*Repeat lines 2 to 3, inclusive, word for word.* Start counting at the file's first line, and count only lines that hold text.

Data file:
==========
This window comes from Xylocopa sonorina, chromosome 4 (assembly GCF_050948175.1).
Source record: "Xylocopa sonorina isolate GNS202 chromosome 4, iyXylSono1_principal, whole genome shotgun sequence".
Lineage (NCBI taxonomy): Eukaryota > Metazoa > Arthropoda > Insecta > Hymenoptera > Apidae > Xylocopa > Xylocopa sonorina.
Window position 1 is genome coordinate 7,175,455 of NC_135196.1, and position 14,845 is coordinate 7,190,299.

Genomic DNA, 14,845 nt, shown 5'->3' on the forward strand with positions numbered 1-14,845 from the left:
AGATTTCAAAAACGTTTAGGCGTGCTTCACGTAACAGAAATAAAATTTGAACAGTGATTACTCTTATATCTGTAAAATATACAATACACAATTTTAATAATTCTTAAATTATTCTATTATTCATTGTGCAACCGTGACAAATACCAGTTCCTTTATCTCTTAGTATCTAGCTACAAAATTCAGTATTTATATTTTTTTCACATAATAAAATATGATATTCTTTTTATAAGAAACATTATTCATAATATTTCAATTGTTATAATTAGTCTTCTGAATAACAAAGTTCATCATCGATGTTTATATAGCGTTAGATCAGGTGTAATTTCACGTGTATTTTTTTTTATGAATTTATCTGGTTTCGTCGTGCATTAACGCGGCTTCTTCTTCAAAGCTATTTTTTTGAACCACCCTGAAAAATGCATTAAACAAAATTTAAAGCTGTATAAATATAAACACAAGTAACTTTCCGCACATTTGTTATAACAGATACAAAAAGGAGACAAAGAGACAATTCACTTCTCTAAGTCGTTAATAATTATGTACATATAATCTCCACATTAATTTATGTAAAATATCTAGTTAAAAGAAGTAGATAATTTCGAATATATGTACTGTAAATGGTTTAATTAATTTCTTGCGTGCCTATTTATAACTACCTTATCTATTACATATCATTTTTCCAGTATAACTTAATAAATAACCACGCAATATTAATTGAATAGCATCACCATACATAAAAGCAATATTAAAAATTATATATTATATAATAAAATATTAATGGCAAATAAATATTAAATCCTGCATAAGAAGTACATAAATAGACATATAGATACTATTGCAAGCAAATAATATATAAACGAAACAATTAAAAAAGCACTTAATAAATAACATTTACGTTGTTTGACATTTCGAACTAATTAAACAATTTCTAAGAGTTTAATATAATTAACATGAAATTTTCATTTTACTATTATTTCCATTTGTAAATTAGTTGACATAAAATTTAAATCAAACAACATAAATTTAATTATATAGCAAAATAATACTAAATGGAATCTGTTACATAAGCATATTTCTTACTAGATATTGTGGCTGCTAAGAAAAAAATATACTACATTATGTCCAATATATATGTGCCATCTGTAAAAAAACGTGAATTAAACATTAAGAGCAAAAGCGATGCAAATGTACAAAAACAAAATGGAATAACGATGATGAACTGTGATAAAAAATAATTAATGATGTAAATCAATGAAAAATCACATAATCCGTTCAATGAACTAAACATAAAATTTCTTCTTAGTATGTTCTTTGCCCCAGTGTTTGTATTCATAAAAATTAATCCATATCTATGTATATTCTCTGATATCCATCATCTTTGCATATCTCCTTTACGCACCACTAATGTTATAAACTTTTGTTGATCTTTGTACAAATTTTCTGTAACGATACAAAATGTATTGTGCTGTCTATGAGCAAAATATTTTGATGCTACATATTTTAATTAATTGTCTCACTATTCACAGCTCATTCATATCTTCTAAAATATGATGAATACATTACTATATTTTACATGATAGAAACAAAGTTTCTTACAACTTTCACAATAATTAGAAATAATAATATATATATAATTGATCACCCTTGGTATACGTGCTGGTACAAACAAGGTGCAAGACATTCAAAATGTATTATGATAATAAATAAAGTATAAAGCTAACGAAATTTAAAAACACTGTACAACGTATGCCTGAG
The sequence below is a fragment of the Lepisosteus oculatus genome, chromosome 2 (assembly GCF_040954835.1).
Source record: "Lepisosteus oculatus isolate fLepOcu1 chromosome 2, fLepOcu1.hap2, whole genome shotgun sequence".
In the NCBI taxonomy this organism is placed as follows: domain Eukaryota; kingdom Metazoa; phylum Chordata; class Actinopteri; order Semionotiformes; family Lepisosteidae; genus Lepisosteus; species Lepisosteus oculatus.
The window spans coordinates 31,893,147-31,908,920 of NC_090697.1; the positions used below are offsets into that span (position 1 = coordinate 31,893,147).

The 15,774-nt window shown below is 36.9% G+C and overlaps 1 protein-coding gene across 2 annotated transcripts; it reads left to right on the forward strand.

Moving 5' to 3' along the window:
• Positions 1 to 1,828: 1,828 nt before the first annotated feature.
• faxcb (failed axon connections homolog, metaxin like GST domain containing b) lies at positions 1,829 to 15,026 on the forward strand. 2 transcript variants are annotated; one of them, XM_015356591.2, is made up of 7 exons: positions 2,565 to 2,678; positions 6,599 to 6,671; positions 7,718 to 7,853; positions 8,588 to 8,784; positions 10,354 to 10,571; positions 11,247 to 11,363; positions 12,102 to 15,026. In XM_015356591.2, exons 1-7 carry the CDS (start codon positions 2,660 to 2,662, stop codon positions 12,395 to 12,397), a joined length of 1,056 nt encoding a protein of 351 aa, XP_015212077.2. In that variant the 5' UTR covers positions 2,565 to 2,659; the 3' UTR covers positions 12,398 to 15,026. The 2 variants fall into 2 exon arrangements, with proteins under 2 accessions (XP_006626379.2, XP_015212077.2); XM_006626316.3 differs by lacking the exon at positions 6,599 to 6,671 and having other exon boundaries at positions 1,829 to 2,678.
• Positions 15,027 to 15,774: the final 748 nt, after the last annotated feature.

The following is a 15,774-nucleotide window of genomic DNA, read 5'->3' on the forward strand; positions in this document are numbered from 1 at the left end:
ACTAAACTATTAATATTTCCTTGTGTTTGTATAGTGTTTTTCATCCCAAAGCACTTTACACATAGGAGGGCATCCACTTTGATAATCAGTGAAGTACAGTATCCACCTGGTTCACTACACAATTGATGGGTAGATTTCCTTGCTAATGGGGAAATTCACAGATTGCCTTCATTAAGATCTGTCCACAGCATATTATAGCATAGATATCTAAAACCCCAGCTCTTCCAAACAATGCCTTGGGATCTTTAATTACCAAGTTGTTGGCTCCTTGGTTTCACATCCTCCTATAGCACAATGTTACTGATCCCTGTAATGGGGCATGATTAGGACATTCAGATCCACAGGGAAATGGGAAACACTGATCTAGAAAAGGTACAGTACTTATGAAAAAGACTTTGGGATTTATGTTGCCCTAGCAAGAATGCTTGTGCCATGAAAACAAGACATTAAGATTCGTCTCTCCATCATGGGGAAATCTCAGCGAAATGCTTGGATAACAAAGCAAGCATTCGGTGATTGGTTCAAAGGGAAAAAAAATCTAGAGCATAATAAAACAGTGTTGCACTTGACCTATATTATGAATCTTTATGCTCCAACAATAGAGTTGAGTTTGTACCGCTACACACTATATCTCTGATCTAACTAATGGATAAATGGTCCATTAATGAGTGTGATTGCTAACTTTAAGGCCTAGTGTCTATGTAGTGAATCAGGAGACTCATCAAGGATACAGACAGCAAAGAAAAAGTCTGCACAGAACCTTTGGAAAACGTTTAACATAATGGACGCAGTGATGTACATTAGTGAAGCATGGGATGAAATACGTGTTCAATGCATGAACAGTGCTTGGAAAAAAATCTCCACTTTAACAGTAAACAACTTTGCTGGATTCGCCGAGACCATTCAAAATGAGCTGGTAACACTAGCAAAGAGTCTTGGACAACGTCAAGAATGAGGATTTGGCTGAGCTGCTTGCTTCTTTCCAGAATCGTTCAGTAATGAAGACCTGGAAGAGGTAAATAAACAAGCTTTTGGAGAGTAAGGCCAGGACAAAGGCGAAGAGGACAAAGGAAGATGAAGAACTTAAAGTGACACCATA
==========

Source record: "Xylocopa sonorina isolate GNS202 chromosome 4, iyXylSono1_principal, whole genome shotgun sequence".
Lineage (NCBI taxonomy): Eukaryota > Metazoa > Arthropoda > Insecta > Hymenoptera > Apidae > Xylocopa > Xylocopa sonorina.